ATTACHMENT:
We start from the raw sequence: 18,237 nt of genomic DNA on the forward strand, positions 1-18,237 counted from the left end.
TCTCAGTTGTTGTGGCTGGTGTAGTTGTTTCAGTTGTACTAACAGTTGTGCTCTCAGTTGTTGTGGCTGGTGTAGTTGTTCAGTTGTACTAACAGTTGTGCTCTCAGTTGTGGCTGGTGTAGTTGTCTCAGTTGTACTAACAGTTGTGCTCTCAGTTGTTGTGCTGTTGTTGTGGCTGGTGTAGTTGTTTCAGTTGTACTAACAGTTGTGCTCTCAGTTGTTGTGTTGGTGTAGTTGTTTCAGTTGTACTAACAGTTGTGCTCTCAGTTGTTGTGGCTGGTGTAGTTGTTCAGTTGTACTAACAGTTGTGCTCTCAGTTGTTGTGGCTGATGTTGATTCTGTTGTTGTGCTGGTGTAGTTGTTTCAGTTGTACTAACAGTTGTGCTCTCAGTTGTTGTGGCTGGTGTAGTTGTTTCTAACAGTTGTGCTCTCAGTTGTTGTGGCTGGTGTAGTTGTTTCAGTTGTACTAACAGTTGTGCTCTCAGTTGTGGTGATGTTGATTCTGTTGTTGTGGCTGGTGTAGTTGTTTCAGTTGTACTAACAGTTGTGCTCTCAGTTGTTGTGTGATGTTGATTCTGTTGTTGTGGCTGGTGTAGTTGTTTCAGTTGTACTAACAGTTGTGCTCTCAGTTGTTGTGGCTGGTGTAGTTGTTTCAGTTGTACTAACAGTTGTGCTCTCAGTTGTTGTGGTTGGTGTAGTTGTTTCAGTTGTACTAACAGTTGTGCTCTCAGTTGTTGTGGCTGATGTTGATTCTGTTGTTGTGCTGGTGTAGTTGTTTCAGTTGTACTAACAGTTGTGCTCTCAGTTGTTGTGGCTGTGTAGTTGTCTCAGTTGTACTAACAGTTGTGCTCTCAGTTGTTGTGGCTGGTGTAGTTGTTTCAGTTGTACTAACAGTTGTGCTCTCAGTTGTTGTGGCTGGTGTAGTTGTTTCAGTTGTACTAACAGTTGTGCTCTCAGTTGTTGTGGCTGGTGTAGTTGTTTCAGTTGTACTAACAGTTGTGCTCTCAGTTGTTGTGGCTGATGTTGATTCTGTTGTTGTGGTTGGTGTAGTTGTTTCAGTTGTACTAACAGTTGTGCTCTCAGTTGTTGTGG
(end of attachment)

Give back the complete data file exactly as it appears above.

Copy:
We start from the raw sequence: 18,237 nt of genomic DNA on the forward strand, positions 1-18,237 counted from the left end.
TCTCAGTTGTTGTGGCTGGTGTAGTTGTTTCAGTTGTACTAACAGTTGTGCTCTCAGTTGTTGTGGCTGGTGTAGTTGTTCAGTTGTACTAACAGTTGTGCTCTCAGTTGTGGCTGGTGTAGTTGTCTCAGTTGTACTAACAGTTGTGCTCTCAGTTGTTGTGCTGTTGTTGTGGCTGGTGTAGTTGTTTCAGTTGTACTAACAGTTGTGCTCTCAGTTGTTGTGTTGGTGTAGTTGTTTCAGTTGTACTAACAGTTGTGCTCTCAGTTGTTGTGGCTGGTGTAGTTGTTCAGTTGTACTAACAGTTGTGCTCTCAGTTGTTGTGGCTGATGTTGATTCTGTTGTTGTGCTGGTGTAGTTGTTTCAGTTGTACTAACAGTTGTGCTCTCAGTTGTTGTGGCTGGTGTAGTTGTTTCTAACAGTTGTGCTCTCAGTTGTTGTGGCTGGTGTAGTTGTTTCAGTTGTACTAACAGTTGTGCTCTCAGTTGTGGTGATGTTGATTCTGTTGTTGTGGCTGGTGTAGTTGTTTCAGTTGTACTAACAGTTGTGCTCTCAGTTGTTGTGTGATGTTGATTCTGTTGTTGTGGCTGGTGTAGTTGTTTCAGTTGTACTAACAGTTGTGCTCTCAGTTGTTGTGGCTGGTGTAGTTGTTTCAGTTGTACTAACAGTTGTGCTCTCAGTTGTTGTGGTTGGTGTAGTTGTTTCAGTTGTACTAACAGTTGTGCTCTCAGTTGTTGTGGCTGATGTTGATTCTGTTGTTGTGCTGGTGTAGTTGTTTCAGTTGTACTAACAGTTGTGCTCTCAGTTGTTGTGGCTGTGTAGTTGTCTCAGTTGTACTAACAGTTGTGCTCTCAGTTGTTGTGGCTGGTGTAGTTGTTTCAGTTGTACTAACAGTTGTGCTCTCAGTTGTTGTGGCTGGTGTAGTTGTTTCAGTTGTACTAACAGTTGTGCTCTCAGTTGTTGTGGCTGGTGTAGTTGTTTCAGTTGTACTAACAGTTGTGCTCTCAGTTGTTGTGGCTGATGTTGATTCTGTTGTTGTGGTTGGTGTAGTTGTTTCAGTTGTACTAACAGTTGTGCTCTCAGTTGTTGTGG